Intrinsically, what concerns us can be reduced to three questions: Why, How, and What For. In other words, the problem of the reason for things, the inquiry into the essence and manner of existences, and the search for the purpose of it all. Men have been asking these fundamental questions throughout history and each of them has resulted in a vast realm of knowledge.
In comparatively recent times, however, the third question. of the ultimate purpose, has become superfluous, it is considered to be an inquiry that has no place in modern scientific investigation or progress. It is felt that since human reasoning cannot apprehend any possible solution to the problem, there is no point in asking the question. The only thing we can do, it is believed, is to endeavor to find the causes and the conditions for the existence of things, in other words, a revealing of reality prior to anything ultimate.
Furthermore, the more we know the reasons for natural events, and realize that they are based on the necessity of natural laws, which do not have any perceptible direction or aim, the more certain we feel that everything is a product of the past and nothing can be known beyond that. At least, so speaks modern science.
Is this sufficient reason to dispense with the question entirely? There are many other questions, which like that of the ultimate purpose have no value or any meaning in the realm of scientific thought. Questions of everyday life, like: Is it beautiful? or: Is it good? or all problems of taste and preference. of success and failure. It does not occur to us to eliminate them from the arena of conscious striving because they cannot be fitted into scientific reasoning. Similarly, the question of the end or purpose remains as one of the most persistent and significant of human problems.
Mathematics answers the question “How,” and does so through formulas and equations that are not dependent on time; it is constantly true, it is always in the present. The other sciences relate to the question of “Why” and give the causes and history of things and events. They are engaged with the past.
What about the future? We have no knowledge of it from within ourselves, as we have memory of the past; and the various instruments of the mind, as developed by mathematics and science, are quite at a loss beyond the suppositions based on their analysis of the past and the present. The future is a total mystery, one to which we cannot even relate except through faith.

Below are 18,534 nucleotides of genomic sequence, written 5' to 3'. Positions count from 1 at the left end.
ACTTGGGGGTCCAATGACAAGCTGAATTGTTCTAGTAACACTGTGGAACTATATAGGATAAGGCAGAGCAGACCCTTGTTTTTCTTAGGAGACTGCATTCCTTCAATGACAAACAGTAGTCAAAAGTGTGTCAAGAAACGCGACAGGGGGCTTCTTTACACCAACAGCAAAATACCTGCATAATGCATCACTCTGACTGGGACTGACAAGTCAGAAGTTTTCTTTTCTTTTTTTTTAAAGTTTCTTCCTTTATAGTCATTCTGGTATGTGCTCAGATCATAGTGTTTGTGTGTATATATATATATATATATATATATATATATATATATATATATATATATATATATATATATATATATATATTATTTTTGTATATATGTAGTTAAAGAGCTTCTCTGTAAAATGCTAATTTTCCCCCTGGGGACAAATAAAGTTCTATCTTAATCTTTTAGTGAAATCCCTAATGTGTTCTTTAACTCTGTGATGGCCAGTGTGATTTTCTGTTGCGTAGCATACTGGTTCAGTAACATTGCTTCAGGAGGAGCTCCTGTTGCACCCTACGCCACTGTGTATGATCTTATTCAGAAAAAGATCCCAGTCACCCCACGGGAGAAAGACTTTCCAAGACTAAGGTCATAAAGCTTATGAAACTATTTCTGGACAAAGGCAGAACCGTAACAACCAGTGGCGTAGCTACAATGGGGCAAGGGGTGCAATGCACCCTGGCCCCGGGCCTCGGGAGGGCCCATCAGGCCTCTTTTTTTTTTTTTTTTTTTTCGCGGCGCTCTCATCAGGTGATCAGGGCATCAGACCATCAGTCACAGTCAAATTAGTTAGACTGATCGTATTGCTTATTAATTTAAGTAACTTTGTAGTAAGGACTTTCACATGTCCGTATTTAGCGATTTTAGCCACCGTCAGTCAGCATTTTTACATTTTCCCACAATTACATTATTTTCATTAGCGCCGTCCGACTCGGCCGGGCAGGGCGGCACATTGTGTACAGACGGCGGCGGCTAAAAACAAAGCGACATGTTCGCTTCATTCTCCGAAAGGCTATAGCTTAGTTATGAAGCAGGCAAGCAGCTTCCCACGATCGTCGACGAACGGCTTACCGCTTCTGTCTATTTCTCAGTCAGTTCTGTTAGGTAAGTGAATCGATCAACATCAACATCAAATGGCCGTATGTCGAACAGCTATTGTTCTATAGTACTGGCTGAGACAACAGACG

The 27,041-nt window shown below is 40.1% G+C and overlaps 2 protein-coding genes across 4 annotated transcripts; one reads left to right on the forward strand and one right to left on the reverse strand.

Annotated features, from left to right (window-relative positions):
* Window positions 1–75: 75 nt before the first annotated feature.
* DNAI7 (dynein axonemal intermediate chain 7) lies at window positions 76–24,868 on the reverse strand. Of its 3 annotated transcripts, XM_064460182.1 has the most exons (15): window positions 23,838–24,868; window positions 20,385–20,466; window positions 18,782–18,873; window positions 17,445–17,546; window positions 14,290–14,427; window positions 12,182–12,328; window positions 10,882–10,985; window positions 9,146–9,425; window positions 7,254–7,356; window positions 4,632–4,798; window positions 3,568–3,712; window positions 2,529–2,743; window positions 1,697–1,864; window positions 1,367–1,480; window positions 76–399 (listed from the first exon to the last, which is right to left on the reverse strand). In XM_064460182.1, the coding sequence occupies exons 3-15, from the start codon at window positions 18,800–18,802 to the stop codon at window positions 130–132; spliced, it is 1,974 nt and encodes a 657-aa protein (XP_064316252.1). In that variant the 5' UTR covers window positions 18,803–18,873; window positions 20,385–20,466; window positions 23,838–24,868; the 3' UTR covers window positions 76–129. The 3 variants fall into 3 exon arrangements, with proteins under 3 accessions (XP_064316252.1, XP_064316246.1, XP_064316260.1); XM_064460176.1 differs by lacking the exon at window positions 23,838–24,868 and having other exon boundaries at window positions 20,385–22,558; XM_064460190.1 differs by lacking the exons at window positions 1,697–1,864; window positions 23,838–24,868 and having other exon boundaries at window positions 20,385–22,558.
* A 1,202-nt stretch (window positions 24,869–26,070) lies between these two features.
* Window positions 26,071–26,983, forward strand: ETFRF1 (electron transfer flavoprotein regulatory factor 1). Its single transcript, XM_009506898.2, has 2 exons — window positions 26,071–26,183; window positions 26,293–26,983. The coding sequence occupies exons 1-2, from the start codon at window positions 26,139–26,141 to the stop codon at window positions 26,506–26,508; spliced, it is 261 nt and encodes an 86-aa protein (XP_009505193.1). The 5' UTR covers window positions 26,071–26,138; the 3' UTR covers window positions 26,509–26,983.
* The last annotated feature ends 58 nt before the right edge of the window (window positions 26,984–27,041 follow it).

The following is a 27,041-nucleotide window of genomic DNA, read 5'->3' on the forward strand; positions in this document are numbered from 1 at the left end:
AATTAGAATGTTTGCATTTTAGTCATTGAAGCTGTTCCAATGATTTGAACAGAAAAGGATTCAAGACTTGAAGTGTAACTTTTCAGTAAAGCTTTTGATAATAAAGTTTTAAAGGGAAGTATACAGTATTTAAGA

By faith we do not necessarily mean religious faith. It is rather the general acceptance of the fact that many things, of which we have no direct experience, do exist in some way or other. It is also the belief that whatever was true in the past will continue to act according to natural law and be valid for the future as well. It would seem to be the human condition, then, to have faith in the future. The field of knowledge that deals with faith, and with the future, cannot be the same as those fields which relate to the past, with its reliance on memory, or to the present, with its reliance on abstract thought. On the other hand, it should be well-grounded in its own way; it should be scientifically reliable, even if different from science.
This requires its own assumptions. Faith, in the widest sense of the term, has to presume the existence of certain absolutes, unperceivable and axiomatic, which support the existence of all the transient and random factors, and which make it possible for us to follow them through from the past to the present and the future. Without such a belief, all our reliance on nature and on any sort of order and regularity would be untenable. In other words, this is a faith in that which is beyond nature, in its absolute unchangingness and its consistency, irrespective of time and any other factor; a kind of relation to the Divine.
If, then, there is some absolute guidance from the past to the future, there is also a direction and a purpose. Which answers the question of the meaning of the science of the future, which we call faith. This science views things from every aspect, for knows events are only part of an infinite chain of events, and only by such a kind a of knowledge based on the absolute, can there be a unified grasp of reality — from answers to the questions of “How” and “Why” to those of “What for.”
To be sure, there can be no proof possible for the formulations of this science, just as there is no proof that anything existing in the present will exist in the future: it is by faith that we must accept them. Similarly, one cannot check the events of the future as they become present with the “science of faith,” for it is the very nature of faith that it relates only to the otherwise impenetrable mystery of what will be. Faith does not say what will be: It only enables us to maintain that the future will have a certain coherence and a relation to what came before it.
In other words, this knowledge that deals with the future is religion. It cannot be called upon to provide proofs of its contentions, for they are based on faith. At the same time it is the only basis for a more all-embracing and general knowledge, that will include not only ;the remembered past and the experienced present, but also the hidden future before us. Every religion is thus concerned with the question of ultimate purpose, and finds its justification, value and meaning in it.